Network Initiatives

                

 

 

Purpose 

In this unit, students read like detectives, asking questions and looking for clues about what characters are thinking, feeling, and doing. As they read, students compose music that represents those investigations in order to gain a deeper understanding of the characters and how they relate to the central theme of the story.

 

Unit Description

In this unit, students create a whole-class musical composition to Seedfolks by Paul Fleischman, a Newbery Medal winning author. Seedfolks is told in a series of character chapters connected by a central theme. To prepare, students become “reading detectives,” annotating the text as they ask questions and look for clues about what characters are thinking, feeling, and doing. In doing so, they are making inferences and text-to-text connections and working toward identifying a central theme of the book. As students read, they learn a range of music elements and create music using classroom instruments and found objects to represent what they have learned about the characters. As a culminating event, the class creates and performs a Seedfolks Composition for an invited audience.

Intention of Unit

A4L Unit 4, Planting a Community, was initially designed and developed to target four primary literacy goals that were identified by teachers as particularly difficult for their students to master and apply – making inferences, text-to-text connections, determining theme, and annotating text.  The integration of an art form was perceived as a promising character traits with musical sounds and rhythm, by inspiring students to express and convey meaning and emotions, and to facilitate visualization of a theme for the text.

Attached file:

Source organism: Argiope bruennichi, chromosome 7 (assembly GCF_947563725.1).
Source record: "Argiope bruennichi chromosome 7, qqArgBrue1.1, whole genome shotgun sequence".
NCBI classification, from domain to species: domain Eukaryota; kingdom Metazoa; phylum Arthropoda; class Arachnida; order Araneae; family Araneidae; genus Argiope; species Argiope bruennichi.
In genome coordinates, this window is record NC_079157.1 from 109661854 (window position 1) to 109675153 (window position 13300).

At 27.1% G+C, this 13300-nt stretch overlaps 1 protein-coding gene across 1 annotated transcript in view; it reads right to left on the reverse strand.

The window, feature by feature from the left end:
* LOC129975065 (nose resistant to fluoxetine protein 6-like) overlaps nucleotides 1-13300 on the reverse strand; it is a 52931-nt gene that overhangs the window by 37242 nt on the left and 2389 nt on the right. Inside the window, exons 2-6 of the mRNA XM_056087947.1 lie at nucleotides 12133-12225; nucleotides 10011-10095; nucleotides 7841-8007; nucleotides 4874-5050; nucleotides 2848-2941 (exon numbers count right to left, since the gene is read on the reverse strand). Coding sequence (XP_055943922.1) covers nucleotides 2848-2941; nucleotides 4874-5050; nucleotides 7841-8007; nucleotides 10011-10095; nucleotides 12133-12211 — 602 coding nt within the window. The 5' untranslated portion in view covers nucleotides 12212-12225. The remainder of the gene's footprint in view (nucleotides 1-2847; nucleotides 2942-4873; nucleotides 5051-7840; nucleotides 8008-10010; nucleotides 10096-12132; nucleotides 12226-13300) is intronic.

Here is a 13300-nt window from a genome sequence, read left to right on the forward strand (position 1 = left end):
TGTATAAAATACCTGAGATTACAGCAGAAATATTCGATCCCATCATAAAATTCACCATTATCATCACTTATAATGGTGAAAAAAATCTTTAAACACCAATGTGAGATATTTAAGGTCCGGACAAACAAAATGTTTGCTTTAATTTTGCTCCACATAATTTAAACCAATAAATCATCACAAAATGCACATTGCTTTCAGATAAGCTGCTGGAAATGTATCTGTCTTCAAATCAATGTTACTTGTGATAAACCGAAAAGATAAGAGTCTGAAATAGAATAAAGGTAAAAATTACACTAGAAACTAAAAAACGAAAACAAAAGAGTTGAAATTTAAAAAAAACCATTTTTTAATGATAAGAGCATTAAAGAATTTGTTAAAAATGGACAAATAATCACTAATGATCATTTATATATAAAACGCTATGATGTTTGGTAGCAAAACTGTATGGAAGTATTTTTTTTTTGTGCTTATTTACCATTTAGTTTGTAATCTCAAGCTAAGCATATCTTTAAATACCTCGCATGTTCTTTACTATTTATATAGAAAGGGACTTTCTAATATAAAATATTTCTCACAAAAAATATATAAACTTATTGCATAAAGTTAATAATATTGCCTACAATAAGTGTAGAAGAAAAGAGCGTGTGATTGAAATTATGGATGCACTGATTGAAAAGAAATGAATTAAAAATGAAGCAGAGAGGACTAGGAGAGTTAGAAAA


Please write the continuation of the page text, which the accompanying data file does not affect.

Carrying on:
Unit 4 Art Form

The art form designed for this Unit is music.  In much the same way that a story is conveyed in motion pictures or any media arts genre, the music is interwoven and connected to the text and images to identify and guide the viewer’s emotional interpretation of about what the characters are thinking, feeling and doing.  E.g.; the musical score is connected to descriptions of images and actions so that once the viewers have experienced the combined words with associated sounds, they can visualize what is happening when only the associated music is heard.    
 
The creation of music through found objects as well as available musical instruments is used as the art genre in this Unit.  This decision was made to comply with the strategy for equity and access used in all the A4L Units so that all students could experience the creation of a musical score even though their school may not have access to traditional musical instruments and students are not already knowledgeable about how to play them.